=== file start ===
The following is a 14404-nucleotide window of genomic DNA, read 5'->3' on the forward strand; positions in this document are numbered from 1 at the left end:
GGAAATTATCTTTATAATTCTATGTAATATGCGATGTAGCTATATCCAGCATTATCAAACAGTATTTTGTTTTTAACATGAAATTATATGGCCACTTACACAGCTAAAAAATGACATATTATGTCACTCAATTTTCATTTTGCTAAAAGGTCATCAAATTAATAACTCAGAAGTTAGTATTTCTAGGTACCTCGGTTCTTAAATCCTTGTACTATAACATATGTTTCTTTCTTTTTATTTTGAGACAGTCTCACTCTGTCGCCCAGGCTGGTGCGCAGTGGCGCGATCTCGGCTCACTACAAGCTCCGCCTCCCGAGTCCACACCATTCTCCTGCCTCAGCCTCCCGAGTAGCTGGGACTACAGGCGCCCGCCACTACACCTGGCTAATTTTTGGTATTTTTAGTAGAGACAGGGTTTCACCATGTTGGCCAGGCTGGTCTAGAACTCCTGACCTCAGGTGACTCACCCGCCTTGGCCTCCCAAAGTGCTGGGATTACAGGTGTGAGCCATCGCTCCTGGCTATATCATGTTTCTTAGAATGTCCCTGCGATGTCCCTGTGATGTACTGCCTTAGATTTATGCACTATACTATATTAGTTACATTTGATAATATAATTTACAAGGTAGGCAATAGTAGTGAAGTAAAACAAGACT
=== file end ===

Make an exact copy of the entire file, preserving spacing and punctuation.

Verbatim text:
The following is a 14404-nucleotide window of genomic DNA, read 5'->3' on the forward strand; positions in this document are numbered from 1 at the left end:
GGAAATTATCTTTATAATTCTATGTAATATGCGATGTAGCTATATCCAGCATTATCAAACAGTATTTTGTTTTTAACATGAAATTATATGGCCACTTACACAGCTAAAAAATGACATATTATGTCACTCAATTTTCATTTTGCTAAAAGGTCATCAAATTAATAACTCAGAAGTTAGTATTTCTAGGTACCTCGGTTCTTAAATCCTTGTACTATAACATATGTTTCTTTCTTTTTATTTTGAGACAGTCTCACTCTGTCGCCCAGGCTGGTGCGCAGTGGCGCGATCTCGGCTCACTACAAGCTCCGCCTCCCGAGTCCACACCATTCTCCTGCCTCAGCCTCCCGAGTAGCTGGGACTACAGGCGCCCGCCACTACACCTGGCTAATTTTTGGTATTTTTAGTAGAGACAGGGTTTCACCATGTTGGCCAGGCTGGTCTAGAACTCCTGACCTCAGGTGACTCACCCGCCTTGGCCTCCCAAAGTGCTGGGATTACAGGTGTGAGCCATCGCTCCTGGCTATATCATGTTTCTTAGAATGTCCCTGCGATGTCCCTGTGATGTACTGCCTTAGATTTATGCACTATACTATATTAGTTACATTTGATAATATAATTTACAAGGTAGGCAATAGTAGTGAAGTAAAACAAGACT